Today’s booming digital health market offers many opportunities for medical device companies. However, as medtech seeks to develop digital solutions, companies face several challenges, shared speakers at the MD&M East keynote panel, AI Will Change Go To Market Strategy – 4 Steps For Better MedExec Women’s Product Adoption.
One challenge, for example, is that medical device companies “have been conservative followers in this space,” explains Tracy Robertson, VP, digital, for Stryker. “We’re already seeing consumers/patients demanding that the healthcare system ramp up and make it easier for them – they shop, do research, look for quality in healthcare, and they’re really going to challenge healthcare and medical technology to make it easier for them.” them.” Stryker is building a digital business, and Robertson said the company “acts like a startup in the digital space.” It looks at the voice of the customer, the voice of the organization, the voice of data, what digital foundations are needed to build applications that deliver meaningful results for customers, and more, she said. “We will have to act quickly, because time is not our friend.”
Robertson sees digital as “a way to drive better results and monetization models for our business. It’s a driver.”
“Part of the challenge is: what is digital?” orphan Stephanie Wimmer, vice president, health economics, policies and benefits, medical-surgical portfolio, Medtronic. “If you look at AI, it’s either an addition to a doctor’s service or a replacement for a doctor’s service. There are many flavors here.”
She added that “if we’re going to do the same thing and it’s ‘nice to know information’, that’s not innovation.” And “it’s building the evidence that’s critical.”
Robertson said that “any time the word ‘predictable’ is in it, it has to be ‘proven and repeatable’ — that has to be part of the equation.”
“The primary beneficiary should be the patient,” emphasizes Robin P. Blackstone, MD, FACS, global head, preclinical, clinical and medical affairs, for Ethicon, a Johnson & Johnson Company. “If we show someone who does a laparoscopic procedure differently . . . patients ultimately benefit.”
So, “how do we as an industry produce something that has value and how are those costs generally shared?” she asked.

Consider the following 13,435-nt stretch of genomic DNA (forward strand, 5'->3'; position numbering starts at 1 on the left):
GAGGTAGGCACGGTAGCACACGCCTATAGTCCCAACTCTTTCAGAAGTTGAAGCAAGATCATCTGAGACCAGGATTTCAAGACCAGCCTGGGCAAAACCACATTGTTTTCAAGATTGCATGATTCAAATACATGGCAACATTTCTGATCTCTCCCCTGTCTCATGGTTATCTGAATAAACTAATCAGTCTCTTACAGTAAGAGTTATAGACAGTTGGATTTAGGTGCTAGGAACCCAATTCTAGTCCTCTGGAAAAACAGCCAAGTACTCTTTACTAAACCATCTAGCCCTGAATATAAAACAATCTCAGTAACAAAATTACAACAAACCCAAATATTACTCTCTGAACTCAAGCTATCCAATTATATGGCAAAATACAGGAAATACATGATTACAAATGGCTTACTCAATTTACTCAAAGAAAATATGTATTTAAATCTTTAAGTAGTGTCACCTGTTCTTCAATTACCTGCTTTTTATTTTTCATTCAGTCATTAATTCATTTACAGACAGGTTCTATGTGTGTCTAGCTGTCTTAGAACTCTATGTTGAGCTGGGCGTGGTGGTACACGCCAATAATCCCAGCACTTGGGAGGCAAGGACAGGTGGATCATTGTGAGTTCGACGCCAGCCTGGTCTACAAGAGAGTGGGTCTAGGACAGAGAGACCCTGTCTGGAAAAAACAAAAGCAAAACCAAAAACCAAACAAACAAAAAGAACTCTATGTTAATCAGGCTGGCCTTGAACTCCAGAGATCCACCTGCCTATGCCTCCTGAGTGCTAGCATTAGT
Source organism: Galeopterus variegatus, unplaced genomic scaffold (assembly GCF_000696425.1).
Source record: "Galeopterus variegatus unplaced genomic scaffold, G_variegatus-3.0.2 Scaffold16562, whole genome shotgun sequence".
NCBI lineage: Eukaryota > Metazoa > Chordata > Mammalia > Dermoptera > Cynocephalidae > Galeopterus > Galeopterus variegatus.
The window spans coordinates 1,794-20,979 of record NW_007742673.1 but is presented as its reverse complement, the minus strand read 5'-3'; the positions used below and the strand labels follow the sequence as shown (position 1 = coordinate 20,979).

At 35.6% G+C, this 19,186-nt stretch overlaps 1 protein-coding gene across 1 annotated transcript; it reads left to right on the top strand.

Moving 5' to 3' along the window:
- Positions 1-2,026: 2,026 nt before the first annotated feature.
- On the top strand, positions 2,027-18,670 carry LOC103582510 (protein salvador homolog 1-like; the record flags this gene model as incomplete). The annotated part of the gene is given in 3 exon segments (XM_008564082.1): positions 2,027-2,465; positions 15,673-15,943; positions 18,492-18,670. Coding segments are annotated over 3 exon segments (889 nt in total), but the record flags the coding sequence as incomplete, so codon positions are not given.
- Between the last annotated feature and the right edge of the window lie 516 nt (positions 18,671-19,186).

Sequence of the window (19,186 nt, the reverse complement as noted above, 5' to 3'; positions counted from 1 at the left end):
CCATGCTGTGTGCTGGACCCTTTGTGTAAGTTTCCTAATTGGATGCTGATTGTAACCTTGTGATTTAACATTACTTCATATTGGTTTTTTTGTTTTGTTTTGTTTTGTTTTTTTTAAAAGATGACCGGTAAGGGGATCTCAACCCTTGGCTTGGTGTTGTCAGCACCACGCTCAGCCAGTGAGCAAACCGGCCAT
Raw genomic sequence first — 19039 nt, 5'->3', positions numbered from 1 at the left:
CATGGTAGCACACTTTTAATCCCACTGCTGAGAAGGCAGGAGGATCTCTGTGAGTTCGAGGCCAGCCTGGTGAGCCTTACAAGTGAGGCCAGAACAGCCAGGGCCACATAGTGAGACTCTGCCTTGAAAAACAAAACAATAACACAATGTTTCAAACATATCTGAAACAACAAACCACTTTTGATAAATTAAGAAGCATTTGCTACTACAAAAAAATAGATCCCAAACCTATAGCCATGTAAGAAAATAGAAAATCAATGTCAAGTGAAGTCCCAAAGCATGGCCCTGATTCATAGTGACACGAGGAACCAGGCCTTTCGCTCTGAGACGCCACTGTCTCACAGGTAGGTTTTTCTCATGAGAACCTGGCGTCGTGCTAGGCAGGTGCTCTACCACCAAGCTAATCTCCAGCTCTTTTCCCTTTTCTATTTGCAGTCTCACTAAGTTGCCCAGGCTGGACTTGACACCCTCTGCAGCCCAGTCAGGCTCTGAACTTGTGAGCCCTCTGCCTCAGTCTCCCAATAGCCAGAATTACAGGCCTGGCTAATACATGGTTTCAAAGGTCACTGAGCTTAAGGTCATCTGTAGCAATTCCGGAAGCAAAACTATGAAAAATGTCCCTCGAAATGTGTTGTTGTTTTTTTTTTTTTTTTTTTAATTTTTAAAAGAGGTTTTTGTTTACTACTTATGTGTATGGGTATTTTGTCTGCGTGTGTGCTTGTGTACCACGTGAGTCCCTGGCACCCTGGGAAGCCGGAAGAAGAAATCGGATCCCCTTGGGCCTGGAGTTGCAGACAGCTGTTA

Laura Randa, CEO of Speranza Digital Therapeutics, shared several questions for innovators to answer: “What is the business model? What is the go-to-market model? Is it payers? Integrated health systems? Consumers? Employers?”
The technology also needs to be easy to use for patients, Wimmer added. “You don’t have to go to medical school to use it or a salesperson to stand there. It must be accessible to the patient.”
“Let’s talk about patient consumerism for a moment — how does it change the dynamics that we unpack here?” asked discussion moderator Laurie Halloran, President & CEO, Halloran Consulting Group and co-founder of MedExecWomen.
“First of all, think of yourself as a consumer. What has happened in the last 10 or 15 years? Everything has become easier — hopefully,” Robertson said. “We have everything at our disposal and we take that experience into the workplace and expect that of everything in our lives . . . . Healthcare and medtech don’t get ‘free from jail here ‘-Map.”
Digital health data
Data is the other crucial part. “We all need to be very data-driven — we shouldn’t be making emotional decisions,” Blackstone says. “The younger generation of surgeons are driving this data approach,” she added. “The more data we can give them, the better theoretically they can be at doing their job.”
She also asked, “Where does your data come from to fuel the AI engine? The quality of the data will determine how the AI engine can deliver a result that is valuable or not. Really pay attention to that bit of this while moving forward is an important part of the strategy.
What input is essential for the successful development of a digital health solution?
“This is when input into the development process is critical,” Blackstone says. “I’d encourage everyone in this space to get really broad input.”
Robertson added that companies “need different perspectives at the table,” including “cross-functional” input, and “you have to do it ahead of time.”
And “talk to everyone on that continuum who touches the patient,” Wimmer said. “Get that vote and make sure this incredibly elegant solution actually solves a problem someone has.”
Who will pay for digital health solutions?
“Whoever gets the value has to pay for it,” Wimmer said. “And sometimes that’s not the payer.” She also noted that using digital technology should be “in the mind of a payer” rather than “instead of” and not “additional.” . . . If it’s something that’s additive and doesn’t replace anything, that’s a real challenge for the payers.”
“The customer ecosystem is expanding,” added Robertson. “Who is the customer, who gets the value, who pays for it.”
Some final advice from panel members
“Understand where your value is and build the evidence to demonstrate that value,” Wimmer said. “If you come from a small business, protect your intellectual property. And let others advise you.”
Robertson: “Know your customer and be relentlessly focused on the customer.”
Blackstone: “Innovation, innovation, innovation. Work together: figure out where your piece of the puzzle fits and tirelessly push through with the right partners.”
Randa: “IP, trademarks – it’s moving so fast and it’s really reproducible, and it’s not as patent protected as it is for the drug industry, so get good legal advice if you’re thinking about building it.
“It’s a time of change, and it’s the most exciting time of my career, so I’m excited to be a part of it,” Randa concluded.